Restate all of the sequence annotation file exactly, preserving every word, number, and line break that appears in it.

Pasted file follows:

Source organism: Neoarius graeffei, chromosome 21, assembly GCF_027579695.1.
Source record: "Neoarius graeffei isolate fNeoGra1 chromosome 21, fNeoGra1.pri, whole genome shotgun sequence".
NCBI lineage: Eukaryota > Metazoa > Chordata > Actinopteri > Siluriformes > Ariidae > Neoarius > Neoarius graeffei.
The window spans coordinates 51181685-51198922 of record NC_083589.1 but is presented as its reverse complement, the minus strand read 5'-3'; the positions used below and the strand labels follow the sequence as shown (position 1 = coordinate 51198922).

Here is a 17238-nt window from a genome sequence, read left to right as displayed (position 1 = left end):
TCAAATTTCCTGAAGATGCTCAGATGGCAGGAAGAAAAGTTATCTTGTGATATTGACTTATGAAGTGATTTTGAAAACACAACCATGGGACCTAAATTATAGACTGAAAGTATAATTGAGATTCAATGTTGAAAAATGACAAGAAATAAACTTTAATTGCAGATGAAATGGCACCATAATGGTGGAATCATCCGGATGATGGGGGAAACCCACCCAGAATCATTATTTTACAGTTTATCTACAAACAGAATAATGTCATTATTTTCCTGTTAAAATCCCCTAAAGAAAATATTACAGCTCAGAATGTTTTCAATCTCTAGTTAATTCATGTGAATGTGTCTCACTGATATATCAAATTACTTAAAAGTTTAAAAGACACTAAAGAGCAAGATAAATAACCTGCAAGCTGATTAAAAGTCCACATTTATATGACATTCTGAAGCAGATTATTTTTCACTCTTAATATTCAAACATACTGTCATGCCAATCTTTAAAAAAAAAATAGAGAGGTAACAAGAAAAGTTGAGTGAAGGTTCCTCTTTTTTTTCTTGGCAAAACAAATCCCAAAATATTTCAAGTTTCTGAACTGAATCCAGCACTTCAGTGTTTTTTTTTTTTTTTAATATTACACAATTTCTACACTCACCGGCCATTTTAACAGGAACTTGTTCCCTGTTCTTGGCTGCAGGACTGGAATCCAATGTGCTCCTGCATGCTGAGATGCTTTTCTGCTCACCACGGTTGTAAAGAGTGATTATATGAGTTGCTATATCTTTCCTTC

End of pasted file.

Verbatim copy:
Source organism: Neoarius graeffei, chromosome 21, assembly GCF_027579695.1.
Source record: "Neoarius graeffei isolate fNeoGra1 chromosome 21, fNeoGra1.pri, whole genome shotgun sequence".
NCBI lineage: Eukaryota > Metazoa > Chordata > Actinopteri > Siluriformes > Ariidae > Neoarius > Neoarius graeffei.
The window spans coordinates 51181685-51198922 of record NC_083589.1 but is presented as its reverse complement, the minus strand read 5'-3'; the positions used below and the strand labels follow the sequence as shown (position 1 = coordinate 51198922).

Here is a 17238-nt window from a genome sequence, read left to right as displayed (position 1 = left end):
TCAAATTTCCTGAAGATGCTCAGATGGCAGGAAGAAAAGTTATCTTGTGATATTGACTTATGAAGTGATTTTGAAAACACAACCATGGGACCTAAATTATAGACTGAAAGTATAATTGAGATTCAATGTTGAAAAATGACAAGAAATAAACTTTAATTGCAGATGAAATGGCACCATAATGGTGGAATCATCCGGATGATGGGGGAAACCCACCCAGAATCATTATTTTACAGTTTATCTACAAACAGAATAATGTCATTATTTTCCTGTTAAAATCCCCTAAAGAAAATATTACAGCTCAGAATGTTTTCAATCTCTAGTTAATTCATGTGAATGTGTCTCACTGATATATCAAATTACTTAAAAGTTTAAAAGACACTAAAGAGCAAGATAAATAACCTGCAAGCTGATTAAAAGTCCACATTTATATGACATTCTGAAGCAGATTATTTTTCACTCTTAATATTCAAACATACTGTCATGCCAATCTTTAAAAAAAAAATAGAGAGGTAACAAGAAAAGTTGAGTGAAGGTTCCTCTTTTTTTTCTTGGCAAAACAAATCCCAAAATATTTCAAGTTTCTGAACTGAATCCAGCACTTCAGTGTTTTTTTTTTTTTTTAATATTACACAATTTCTACACTCACCGGCCATTTTAACAGGAACTTGTTCCCTGTTCTTGGCTGCAGGACTGGAATCCAATGTGCTCCTGCATGCTGAGATGCTTTTCTGCTCACCACGGTTGTAAAGAGTGATTATATGAGTTGCTATATCTTTCCTTC